Legal profession must do more to improve ethnic diversity, says Supreme Court president

But some progress had been made in addressing gender inequality, he says

Terri Judd
Tuesday 18 June 2013 18:34 BST

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The UK's top judge has acknowledged that the senior judiciary is monolithic and there are not enough members of ethnic minorities represented.

Lord Neuberger, President of the Supreme Court, speaking at the Institute of Government tonight said the legal profession needed to do more to improve diversity.

Some progress had been made in addressing gender inequality, he said, acknowledging the three recent female appointments to the Court of Appeal, meaning there are now seven women amongst the 38 Lord Justices of Appeal. Furthermore, 30 per cent of those being appointed to the High Court are now women.

But he added: "A lot more work needs to be done in other respects: the ethnic minority representation among the senior judiciary is very low, and the socio-economic background of the senior judiciary is almost monolithic."

The problem, Lord Neuberger added, was that the judiciary was drawn from senior members of a legal profession where just 11 per cent of the leading QCs and partners in top firms were women.

"The duty on the judiciary to improve diversity also applies to the legal profession. Lawyers occupy a special place in society, but that carries with it responsibilities as well as rights. The legal profession must do more to improve diversity. More broadly, if we really want to increase diversity, the problem has to be tackled throughout society, in our universities, schools and at home," he continued.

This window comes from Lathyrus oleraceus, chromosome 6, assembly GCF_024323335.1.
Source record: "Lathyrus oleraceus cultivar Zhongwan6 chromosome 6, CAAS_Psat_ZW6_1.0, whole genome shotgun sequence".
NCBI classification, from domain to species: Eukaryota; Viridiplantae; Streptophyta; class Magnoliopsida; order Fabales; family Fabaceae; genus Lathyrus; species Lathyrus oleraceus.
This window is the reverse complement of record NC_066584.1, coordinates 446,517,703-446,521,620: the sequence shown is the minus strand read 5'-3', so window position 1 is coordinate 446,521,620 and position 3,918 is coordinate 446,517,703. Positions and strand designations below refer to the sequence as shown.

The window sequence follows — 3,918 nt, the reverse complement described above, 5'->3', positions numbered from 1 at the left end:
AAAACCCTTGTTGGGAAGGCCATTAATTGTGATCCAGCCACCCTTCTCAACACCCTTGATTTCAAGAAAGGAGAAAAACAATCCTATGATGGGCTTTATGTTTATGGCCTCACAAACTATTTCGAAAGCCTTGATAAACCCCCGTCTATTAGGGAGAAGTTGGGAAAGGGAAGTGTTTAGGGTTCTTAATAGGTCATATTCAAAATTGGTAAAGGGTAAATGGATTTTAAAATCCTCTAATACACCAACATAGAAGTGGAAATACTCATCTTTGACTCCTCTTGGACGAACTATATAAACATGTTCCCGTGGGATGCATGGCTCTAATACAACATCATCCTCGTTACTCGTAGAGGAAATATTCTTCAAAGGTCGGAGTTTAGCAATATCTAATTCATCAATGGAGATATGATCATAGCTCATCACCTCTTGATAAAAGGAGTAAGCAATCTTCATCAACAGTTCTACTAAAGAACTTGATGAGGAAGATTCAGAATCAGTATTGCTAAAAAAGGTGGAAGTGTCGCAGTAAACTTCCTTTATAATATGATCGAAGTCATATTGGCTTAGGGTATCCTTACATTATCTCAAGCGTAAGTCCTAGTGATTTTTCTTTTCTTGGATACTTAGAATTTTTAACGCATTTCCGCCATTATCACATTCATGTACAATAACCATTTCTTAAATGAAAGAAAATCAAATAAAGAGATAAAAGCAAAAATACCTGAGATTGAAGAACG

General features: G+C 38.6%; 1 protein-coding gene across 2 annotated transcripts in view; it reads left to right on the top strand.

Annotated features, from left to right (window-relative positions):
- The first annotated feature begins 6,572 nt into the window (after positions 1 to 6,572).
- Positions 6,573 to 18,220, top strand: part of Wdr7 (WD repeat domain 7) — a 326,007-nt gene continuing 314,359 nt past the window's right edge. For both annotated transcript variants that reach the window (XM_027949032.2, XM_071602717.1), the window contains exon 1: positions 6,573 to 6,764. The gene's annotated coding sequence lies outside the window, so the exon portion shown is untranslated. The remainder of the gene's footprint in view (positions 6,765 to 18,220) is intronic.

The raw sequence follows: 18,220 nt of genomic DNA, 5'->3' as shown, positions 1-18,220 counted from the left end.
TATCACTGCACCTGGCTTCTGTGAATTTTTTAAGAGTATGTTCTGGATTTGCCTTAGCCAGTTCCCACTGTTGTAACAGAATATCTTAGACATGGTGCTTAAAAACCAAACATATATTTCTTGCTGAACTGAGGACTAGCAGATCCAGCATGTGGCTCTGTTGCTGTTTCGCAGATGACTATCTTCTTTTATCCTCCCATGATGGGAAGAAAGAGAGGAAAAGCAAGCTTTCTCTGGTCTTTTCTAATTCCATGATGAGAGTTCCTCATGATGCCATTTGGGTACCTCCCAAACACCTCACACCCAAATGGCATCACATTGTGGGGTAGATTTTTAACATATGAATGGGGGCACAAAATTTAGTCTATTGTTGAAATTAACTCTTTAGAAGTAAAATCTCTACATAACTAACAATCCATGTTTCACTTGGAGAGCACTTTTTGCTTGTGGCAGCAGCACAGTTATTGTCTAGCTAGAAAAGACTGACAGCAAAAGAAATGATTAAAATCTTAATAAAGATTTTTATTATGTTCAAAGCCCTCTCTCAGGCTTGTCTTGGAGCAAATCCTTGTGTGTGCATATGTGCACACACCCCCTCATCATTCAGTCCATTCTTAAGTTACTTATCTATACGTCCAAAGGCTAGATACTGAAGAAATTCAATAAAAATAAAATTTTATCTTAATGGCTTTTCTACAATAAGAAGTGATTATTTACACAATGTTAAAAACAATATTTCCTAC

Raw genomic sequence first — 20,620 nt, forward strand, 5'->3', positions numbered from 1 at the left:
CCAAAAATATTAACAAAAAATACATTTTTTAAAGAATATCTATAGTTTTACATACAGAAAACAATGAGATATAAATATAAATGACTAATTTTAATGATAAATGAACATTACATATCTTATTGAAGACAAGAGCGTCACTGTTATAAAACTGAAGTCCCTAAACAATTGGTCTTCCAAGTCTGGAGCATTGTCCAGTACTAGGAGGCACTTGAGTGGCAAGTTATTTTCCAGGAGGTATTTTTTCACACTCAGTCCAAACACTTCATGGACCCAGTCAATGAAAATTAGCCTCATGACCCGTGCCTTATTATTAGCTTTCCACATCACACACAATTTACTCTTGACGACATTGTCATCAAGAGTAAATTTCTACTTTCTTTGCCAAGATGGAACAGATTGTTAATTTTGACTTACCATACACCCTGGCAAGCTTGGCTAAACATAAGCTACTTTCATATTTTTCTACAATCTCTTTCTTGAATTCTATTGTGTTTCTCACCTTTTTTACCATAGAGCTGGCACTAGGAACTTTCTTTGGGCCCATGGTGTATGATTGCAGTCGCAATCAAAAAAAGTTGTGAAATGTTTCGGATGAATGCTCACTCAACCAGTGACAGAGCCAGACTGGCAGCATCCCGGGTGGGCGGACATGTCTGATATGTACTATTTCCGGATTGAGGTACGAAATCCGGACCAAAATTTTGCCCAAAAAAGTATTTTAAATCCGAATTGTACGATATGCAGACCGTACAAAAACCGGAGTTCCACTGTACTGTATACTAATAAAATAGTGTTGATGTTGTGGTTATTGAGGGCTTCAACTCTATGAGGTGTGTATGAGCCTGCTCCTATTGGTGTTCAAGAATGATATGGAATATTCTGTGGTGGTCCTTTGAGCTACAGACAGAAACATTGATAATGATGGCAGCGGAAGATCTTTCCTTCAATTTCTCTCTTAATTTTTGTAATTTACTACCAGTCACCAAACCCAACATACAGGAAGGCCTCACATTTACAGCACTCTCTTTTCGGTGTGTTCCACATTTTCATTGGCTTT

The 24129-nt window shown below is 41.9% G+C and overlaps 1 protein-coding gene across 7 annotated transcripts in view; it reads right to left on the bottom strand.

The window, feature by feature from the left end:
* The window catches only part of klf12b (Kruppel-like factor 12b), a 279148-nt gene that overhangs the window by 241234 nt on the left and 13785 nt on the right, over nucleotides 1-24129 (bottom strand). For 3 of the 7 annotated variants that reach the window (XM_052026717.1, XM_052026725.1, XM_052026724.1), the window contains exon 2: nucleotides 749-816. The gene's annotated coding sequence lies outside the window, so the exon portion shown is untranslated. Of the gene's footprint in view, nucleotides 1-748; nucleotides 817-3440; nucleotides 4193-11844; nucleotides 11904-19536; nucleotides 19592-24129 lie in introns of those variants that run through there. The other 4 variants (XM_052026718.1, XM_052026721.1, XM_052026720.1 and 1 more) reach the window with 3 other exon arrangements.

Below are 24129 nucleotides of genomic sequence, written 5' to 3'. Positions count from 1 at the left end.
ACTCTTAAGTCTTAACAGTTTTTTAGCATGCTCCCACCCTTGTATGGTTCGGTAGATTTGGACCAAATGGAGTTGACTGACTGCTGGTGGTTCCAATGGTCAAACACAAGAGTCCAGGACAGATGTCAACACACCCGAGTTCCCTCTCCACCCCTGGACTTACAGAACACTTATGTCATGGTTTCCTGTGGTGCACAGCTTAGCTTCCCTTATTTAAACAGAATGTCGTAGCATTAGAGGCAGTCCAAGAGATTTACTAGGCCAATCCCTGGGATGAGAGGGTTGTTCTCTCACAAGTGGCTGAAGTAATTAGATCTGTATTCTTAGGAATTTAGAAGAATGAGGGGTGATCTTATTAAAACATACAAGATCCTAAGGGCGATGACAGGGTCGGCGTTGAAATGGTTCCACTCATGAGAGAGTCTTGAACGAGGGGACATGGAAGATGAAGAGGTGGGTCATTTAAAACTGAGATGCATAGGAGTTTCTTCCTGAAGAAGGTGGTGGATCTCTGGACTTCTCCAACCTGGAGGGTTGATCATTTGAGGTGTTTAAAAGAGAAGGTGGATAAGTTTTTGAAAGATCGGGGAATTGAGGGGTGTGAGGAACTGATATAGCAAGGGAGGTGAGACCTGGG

The senior judge was speaking about the many challenges facing the judicial system, including the pressure it was under to cut costs. The need to save money and make efficiencies could even, he said, lead to radical changes such as dispensing with disclosure of document and cross-examination in smaller civil cases.

“Better to have a judge's summary decision quickly at proportionate cost, than a disproportionately delayed decision at exorbitant cost, or no decision because it is too expensive to get to court,” said Lord Neuberger.

One of the challenges that continued to face the legal system, he continued, was improving diversity. Of the 12 Supreme Court justices, just one is a woman, while none are from ethnic minorities. The majority are white, public school and Oxbridge educated. The appointment of three new justices in March did nothing to change the balance.

All five of the senior appointments in England and Wales -- the Lord Chief Justice, Master of the Rolls, and heads of the three High Court divisions -- are white males.

While women now represent 18 per cent of judges in the Court of Appeal, there are no black or ethnic minority justices. In the High court women take up 15 per cent of the 110 judges while just five per cent are non-white.

Members of the judiciary point out that, as judges are selected from the most senior positions, they are more reflective of the legal profession thirty years ago.

The Judicial Appointment Commission (JAC) announced last week that five more female judges had been appointed to the High Court and that a third of recommendations were women.

While progress has been made in appointment of black and Asian judges at entry and mid-level, there has yet to be much growth in their numbers in senior appointments, whereas woman are beginning to break through the judicial glass ceiling.

Justice minister Helen Grant said: "The number of women achieving positions in the judiciary is encouraging and shows that our continued focus on the issue of diversity is having an effect.

"The work done by Government, the JAC and other partners is key to keeping up this momentum. Where more remains to be done, we will continue our push to promote diversity at all levels of the judiciary."

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